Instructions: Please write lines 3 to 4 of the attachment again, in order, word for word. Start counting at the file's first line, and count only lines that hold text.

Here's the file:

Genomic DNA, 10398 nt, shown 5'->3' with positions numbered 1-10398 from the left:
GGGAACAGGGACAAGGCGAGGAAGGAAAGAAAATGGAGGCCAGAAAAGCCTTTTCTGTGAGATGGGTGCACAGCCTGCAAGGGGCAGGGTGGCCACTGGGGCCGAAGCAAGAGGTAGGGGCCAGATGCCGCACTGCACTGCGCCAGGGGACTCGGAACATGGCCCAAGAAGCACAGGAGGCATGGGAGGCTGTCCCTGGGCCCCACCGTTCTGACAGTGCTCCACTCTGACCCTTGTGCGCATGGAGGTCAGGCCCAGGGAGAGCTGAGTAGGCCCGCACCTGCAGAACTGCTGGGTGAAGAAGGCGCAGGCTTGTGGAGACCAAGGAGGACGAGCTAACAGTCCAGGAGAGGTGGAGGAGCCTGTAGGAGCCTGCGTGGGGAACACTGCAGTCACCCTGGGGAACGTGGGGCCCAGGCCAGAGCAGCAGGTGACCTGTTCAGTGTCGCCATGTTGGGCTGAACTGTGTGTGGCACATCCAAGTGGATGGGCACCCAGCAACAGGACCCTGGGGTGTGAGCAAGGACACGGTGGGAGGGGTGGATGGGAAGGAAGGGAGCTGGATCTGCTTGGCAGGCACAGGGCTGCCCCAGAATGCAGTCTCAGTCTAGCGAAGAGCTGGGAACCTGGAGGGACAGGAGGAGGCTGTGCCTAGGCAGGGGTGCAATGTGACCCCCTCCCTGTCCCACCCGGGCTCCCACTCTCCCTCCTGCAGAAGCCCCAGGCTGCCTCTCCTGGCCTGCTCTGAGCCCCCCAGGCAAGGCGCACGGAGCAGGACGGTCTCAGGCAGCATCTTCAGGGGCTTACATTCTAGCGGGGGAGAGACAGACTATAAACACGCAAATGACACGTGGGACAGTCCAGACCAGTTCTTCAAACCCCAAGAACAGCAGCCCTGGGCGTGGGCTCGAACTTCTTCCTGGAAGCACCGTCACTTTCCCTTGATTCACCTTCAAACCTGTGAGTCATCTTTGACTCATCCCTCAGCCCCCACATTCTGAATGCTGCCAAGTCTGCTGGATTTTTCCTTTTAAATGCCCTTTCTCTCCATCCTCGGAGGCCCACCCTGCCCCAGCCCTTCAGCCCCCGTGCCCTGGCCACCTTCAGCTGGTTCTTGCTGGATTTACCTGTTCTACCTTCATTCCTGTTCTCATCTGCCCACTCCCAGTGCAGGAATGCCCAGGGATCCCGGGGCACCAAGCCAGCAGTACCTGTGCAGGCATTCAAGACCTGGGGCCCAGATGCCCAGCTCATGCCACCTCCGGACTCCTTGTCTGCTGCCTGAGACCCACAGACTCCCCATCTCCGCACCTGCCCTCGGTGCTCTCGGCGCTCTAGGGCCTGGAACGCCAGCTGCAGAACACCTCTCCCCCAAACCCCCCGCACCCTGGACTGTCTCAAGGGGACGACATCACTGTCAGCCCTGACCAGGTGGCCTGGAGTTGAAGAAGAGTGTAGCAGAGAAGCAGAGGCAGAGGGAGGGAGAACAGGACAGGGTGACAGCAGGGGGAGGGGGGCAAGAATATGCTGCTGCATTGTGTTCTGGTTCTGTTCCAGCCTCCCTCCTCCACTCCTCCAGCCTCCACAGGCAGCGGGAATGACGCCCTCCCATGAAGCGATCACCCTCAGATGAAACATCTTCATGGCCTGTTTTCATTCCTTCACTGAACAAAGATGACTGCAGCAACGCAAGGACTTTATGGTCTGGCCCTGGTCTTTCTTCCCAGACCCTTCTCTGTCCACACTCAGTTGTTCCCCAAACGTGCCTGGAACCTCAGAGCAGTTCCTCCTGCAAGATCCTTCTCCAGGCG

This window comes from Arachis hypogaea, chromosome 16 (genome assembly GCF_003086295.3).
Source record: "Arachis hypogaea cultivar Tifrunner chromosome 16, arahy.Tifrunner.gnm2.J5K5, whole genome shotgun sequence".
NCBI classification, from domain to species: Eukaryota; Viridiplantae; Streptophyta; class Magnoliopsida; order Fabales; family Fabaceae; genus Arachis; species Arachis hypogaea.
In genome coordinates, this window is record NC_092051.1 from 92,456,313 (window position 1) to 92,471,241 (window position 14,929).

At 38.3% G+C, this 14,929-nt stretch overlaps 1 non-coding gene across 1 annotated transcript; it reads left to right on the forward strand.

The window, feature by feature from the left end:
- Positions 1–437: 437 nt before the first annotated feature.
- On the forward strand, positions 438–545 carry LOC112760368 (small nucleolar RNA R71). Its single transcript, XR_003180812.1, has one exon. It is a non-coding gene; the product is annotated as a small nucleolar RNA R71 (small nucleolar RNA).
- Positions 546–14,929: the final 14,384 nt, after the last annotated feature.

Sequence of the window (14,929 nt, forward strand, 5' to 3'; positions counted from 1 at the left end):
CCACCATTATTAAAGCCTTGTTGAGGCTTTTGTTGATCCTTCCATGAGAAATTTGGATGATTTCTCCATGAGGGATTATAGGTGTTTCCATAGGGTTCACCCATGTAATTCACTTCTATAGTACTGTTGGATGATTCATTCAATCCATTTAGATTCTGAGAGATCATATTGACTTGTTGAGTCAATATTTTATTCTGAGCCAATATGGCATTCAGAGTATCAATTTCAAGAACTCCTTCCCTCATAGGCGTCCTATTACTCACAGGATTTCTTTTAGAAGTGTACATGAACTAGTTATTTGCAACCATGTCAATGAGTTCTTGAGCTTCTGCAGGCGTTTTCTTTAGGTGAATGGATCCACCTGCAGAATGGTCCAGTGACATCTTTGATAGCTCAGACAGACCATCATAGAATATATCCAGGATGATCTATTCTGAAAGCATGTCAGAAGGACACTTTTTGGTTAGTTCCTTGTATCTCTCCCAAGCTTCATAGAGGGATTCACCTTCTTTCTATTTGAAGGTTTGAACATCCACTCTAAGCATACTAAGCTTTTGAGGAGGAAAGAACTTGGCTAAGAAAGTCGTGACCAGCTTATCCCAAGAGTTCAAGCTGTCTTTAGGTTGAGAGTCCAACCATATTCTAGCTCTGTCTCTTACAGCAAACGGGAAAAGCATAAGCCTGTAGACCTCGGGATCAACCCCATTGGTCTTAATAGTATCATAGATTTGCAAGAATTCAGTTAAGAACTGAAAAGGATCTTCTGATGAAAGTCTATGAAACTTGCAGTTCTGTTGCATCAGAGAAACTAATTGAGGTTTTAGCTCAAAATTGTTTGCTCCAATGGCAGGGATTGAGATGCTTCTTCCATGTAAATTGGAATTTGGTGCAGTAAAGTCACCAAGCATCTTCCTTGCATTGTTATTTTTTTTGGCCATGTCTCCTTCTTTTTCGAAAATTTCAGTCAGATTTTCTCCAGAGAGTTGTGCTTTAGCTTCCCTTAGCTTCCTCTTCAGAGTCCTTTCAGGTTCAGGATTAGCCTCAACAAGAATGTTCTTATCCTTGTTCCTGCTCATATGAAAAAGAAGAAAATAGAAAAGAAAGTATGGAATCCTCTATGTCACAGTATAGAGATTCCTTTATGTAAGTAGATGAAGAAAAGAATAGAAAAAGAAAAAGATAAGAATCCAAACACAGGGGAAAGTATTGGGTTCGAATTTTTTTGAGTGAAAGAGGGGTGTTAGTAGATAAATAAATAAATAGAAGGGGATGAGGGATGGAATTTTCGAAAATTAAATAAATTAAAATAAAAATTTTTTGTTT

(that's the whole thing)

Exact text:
This window comes from Arachis hypogaea, chromosome 16 (genome assembly GCF_003086295.3).
Source record: "Arachis hypogaea cultivar Tifrunner chromosome 16, arahy.Tifrunner.gnm2.J5K5, whole genome shotgun sequence".